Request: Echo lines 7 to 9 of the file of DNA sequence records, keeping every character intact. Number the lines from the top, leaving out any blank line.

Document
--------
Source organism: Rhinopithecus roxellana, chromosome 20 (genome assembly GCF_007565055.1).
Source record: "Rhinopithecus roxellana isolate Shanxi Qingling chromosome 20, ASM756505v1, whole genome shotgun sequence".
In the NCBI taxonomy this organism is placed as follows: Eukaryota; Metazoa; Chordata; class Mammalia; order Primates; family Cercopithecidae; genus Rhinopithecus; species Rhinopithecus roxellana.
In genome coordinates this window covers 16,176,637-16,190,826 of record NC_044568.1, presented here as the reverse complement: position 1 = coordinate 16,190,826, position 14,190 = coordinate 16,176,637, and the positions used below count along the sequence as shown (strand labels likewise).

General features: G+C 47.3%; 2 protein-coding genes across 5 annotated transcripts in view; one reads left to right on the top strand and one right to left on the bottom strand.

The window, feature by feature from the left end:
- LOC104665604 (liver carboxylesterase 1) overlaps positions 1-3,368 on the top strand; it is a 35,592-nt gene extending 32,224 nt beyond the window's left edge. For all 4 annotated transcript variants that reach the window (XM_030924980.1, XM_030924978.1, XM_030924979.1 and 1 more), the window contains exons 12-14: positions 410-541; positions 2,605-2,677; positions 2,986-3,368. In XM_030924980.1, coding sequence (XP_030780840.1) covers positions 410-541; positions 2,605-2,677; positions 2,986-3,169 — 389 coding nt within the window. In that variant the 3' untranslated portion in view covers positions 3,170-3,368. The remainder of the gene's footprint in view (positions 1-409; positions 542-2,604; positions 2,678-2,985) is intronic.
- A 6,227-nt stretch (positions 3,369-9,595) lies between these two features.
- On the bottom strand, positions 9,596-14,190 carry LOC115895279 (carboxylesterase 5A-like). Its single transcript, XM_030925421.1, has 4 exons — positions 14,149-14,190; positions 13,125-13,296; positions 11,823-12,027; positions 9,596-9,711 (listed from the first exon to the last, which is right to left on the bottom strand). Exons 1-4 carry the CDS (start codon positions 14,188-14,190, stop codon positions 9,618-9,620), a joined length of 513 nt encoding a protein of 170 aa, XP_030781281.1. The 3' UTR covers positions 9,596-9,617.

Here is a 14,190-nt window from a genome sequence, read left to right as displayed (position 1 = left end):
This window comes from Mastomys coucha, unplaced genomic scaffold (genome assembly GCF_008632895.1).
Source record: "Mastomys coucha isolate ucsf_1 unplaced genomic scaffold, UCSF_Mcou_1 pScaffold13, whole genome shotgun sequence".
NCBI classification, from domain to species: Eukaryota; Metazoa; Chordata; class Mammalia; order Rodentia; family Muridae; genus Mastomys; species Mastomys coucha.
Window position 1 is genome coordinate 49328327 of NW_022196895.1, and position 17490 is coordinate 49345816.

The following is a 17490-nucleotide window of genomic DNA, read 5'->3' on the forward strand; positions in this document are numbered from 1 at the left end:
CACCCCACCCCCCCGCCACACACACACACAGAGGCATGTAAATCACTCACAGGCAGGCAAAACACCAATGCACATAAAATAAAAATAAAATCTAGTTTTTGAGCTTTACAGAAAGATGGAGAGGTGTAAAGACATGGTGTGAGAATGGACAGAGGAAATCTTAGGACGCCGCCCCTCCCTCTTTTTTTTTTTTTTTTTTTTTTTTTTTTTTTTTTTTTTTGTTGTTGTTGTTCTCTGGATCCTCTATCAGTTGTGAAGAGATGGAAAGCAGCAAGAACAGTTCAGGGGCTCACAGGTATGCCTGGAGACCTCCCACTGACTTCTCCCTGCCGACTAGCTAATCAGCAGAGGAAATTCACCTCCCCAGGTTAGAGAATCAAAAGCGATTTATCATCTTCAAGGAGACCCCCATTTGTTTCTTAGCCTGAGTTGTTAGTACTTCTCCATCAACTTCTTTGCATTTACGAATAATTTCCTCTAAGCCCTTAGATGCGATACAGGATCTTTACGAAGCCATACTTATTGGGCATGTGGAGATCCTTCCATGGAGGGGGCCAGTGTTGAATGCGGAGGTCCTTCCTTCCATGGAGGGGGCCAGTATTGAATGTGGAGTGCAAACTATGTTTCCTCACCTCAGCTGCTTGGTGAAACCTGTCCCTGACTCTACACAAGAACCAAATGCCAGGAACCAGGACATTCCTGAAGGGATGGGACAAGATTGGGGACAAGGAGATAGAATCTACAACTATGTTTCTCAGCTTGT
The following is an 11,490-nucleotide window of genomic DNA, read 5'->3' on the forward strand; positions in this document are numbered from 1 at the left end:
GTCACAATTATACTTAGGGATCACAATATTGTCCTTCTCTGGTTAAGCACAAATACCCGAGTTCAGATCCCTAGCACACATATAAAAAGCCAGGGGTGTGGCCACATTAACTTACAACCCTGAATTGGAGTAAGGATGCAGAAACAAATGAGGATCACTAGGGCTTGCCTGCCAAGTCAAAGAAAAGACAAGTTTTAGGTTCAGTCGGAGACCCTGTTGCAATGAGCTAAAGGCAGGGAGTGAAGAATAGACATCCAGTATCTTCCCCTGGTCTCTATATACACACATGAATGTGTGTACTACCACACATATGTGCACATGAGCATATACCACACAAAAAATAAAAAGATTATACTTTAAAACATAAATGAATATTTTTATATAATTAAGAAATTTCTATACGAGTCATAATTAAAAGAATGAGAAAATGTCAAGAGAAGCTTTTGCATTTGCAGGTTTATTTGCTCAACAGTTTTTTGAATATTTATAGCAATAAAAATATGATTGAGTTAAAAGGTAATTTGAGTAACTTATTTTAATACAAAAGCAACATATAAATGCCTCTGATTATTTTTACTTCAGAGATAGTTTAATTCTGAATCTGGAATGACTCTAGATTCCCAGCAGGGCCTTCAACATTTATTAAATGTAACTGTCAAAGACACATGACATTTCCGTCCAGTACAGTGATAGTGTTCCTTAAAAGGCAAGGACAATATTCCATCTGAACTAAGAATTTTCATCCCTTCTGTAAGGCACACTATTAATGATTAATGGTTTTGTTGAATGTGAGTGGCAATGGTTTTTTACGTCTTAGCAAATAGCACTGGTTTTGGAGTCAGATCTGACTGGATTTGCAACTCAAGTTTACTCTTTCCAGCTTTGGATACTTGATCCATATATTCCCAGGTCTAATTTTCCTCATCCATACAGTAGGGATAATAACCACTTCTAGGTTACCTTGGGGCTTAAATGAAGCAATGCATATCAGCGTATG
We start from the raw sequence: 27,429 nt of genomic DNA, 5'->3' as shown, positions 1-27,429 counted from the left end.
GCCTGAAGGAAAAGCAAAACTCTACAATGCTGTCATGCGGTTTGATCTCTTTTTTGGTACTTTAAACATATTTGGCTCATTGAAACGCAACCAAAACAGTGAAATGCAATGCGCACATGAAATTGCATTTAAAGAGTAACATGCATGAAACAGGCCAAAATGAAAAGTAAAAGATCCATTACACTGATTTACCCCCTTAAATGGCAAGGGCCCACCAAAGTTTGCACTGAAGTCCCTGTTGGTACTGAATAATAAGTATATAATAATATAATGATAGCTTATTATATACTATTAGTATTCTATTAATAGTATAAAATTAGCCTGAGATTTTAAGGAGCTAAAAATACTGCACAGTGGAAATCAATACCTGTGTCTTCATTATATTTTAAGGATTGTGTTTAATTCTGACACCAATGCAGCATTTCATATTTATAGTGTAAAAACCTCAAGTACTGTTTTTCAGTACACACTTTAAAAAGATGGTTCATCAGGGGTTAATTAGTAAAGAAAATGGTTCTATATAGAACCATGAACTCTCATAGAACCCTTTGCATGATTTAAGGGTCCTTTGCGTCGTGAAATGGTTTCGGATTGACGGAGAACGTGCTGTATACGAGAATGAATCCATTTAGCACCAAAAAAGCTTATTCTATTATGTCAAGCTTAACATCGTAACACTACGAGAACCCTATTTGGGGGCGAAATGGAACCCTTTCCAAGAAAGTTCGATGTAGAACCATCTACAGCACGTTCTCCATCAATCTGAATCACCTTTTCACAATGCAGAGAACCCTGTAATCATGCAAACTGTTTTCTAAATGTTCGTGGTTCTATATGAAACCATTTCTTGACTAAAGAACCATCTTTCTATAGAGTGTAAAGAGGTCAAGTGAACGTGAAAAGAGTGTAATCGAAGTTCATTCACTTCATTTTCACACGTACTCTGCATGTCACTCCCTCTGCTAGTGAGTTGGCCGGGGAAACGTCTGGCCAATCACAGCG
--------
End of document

- LOC104665604 (liver carboxylesterase 1) overlaps positions 1-3,368 on the top strand; it is a 35,592-nt gene extending 32,224 nt beyond the window's left edge. For all 4 annotated transcript variants that reach the window (XM_030924980.1, XM_030924978.1, XM_030924979.1 and 1 more), the window contains exons 12-14: positions 410-541; positions 2,605-2,677; positions 2,986-3,368. In XM_030924980.1, coding sequence (XP_030780840.1) covers positions 410-541; positions 2,605-2,677; positions 2,986-3,169 — 389 coding nt within the window. In that variant the 3' untranslated portion in view covers positions 3,170-3,368. The remainder of the gene's footprint in view (positions 1-409; positions 542-2,604; positions 2,678-2,985) is intronic.
- A 6,227-nt stretch (positions 3,369-9,595) lies between these two features.
- On the bottom strand, positions 9,596-14,190 carry LOC115895279 (carboxylesterase 5A-like). Its single transcript, XM_030925421.1, has 4 exons — positions 14,149-14,190; positions 13,125-13,296; positions 11,823-12,027; positions 9,596-9,711 (listed from the first exon to the last, which is right to left on the bottom strand). Exons 1-4 carry the CDS (start codon positions 14,188-14,190, stop codon positions 9,618-9,620), a joined length of 513 nt encoding a protein of 170 aa, XP_030781281.1. The 3' UTR covers positions 9,596-9,617.